~Esther Mitchell, 2014~

I learned early,
To see needing help as a weakness,
A sign I was unworthy of love.

I grew up wide awake in the night,
Listening for the tread of feet on the stairs,
That might reveal my monster could do everything he claimed.
A tread that never came,
But which keeps my eyes wide in the night,
Awake even today,
Listening for the sound of footsteps,
On stairs that no longer exist.

I learned to fear the silence,
Even as I retreated inside it,
Knowing I might never re-emerge.
I consigned my reeling mind to paper,
My blood and tears soaked in every word,
My silence bought and sold by others,
Thirty pieces in exchange in trade for my soul,
And I learned to hate myself,
For who could possibly love a monster such as I?

I learned to use food as a weapon,
Turned inward on myself,
And on those days I foolishly believed,
Myself worthy of the smile on my face,
I forced myself to binge until I could no longer stand the sight,
Of my own face — the monster — in the mirror,
Punished twice as I knelt,
Puking my sins away,
And yet never able to purge myself clean again.

I learned to take the cruel words of my peers,
As they laughed at my expense,
And used their taunts — four eyes, blimp, Fester, thunder thighs,
An excuse to tell the girl in the mirror,
She would never be beautiful,
Because everyone knows beauty is about perfection,
And she is torn, tainted, stained,
Not perfection.

I was just eight years old,
The first time I picked up a knife,
And carved the word “Whore” in bloody streaks,
Forever into my own flesh.
A word no child should know,
Branded into my skin,
Where only I could see it,
And be reminded how unworthy I am of love.

I was ten years old,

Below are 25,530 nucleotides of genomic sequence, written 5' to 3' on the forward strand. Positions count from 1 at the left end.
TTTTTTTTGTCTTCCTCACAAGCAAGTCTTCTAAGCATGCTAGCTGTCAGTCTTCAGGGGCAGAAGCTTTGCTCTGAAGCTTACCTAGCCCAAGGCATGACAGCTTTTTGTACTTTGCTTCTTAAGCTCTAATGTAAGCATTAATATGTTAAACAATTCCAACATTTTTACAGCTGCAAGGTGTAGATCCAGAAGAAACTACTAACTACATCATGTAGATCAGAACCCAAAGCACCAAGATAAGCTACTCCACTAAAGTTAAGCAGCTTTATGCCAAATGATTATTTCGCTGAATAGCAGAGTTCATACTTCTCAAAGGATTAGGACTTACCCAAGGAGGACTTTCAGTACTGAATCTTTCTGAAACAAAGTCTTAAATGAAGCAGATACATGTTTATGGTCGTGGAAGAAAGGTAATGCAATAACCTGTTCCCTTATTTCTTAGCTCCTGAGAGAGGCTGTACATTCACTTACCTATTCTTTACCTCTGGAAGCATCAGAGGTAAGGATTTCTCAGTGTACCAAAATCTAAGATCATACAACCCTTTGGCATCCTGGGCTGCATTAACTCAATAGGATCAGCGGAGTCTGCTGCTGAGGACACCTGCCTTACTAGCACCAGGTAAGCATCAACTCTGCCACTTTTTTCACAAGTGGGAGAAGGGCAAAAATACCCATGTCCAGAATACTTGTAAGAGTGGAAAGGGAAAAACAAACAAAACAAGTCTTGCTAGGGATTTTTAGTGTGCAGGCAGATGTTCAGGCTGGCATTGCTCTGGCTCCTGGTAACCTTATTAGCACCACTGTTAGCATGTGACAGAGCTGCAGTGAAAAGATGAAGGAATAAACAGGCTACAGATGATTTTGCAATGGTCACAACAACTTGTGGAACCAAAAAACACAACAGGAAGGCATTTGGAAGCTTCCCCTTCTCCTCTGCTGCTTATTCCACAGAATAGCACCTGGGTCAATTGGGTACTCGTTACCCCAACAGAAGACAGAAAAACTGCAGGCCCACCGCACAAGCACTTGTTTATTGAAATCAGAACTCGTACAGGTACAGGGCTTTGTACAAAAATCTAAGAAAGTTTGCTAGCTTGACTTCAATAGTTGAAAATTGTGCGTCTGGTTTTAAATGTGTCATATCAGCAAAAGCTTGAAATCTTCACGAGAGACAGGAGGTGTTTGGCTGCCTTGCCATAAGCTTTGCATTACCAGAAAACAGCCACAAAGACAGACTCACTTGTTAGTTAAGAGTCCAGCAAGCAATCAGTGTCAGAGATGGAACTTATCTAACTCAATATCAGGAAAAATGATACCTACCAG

When I attempted to open my own veins,
To bleed away the taint I felt with every beat of my heart,
It took a stranger’s hand to stop me,
A woman whose name I still don’t know,
Who spoke to me in broken English,
And showed me a kindness my own kin didn’t feel.

I was eleven years old,
When the pain became too much,
And to drive it away I emptied a bottle to kill it,
But when you can’t physically swallow pills,
It turns out you can’t even kill yourself right,
And a bottle of baby aspirin,
Doesn’t register as poison,
When diluted by fluids, after passing out.

“Dehydration” they shrugged it off,
And the help I needed never looked my way.

I was twelve years old,
When I discovered morphine, as a liquid,
Is something hospitals have in plenty.
But drinking it is bitter, and works so slowly,
I couldn’t even hide from discovery, no matter how I tried.
Only I was discovered by an angel,
Who would teach me I was beautiful,
Just the way I was,
And teach me joy and pain come hand-in-hand,
And burns the heart out in a fireball of twisted metal debris,
Raining down from the bright blue sky.

I learned silence is screaming,
Hidden away in the heart,
Tears sobbed into a pillow,
For fear someone else might hear,
When all around me were both deaf and blind.

The thing I never learned was courage,
Because courage is the strength to speak,
And I knew words as weakness,
A lesson I learned early, and I learned well.

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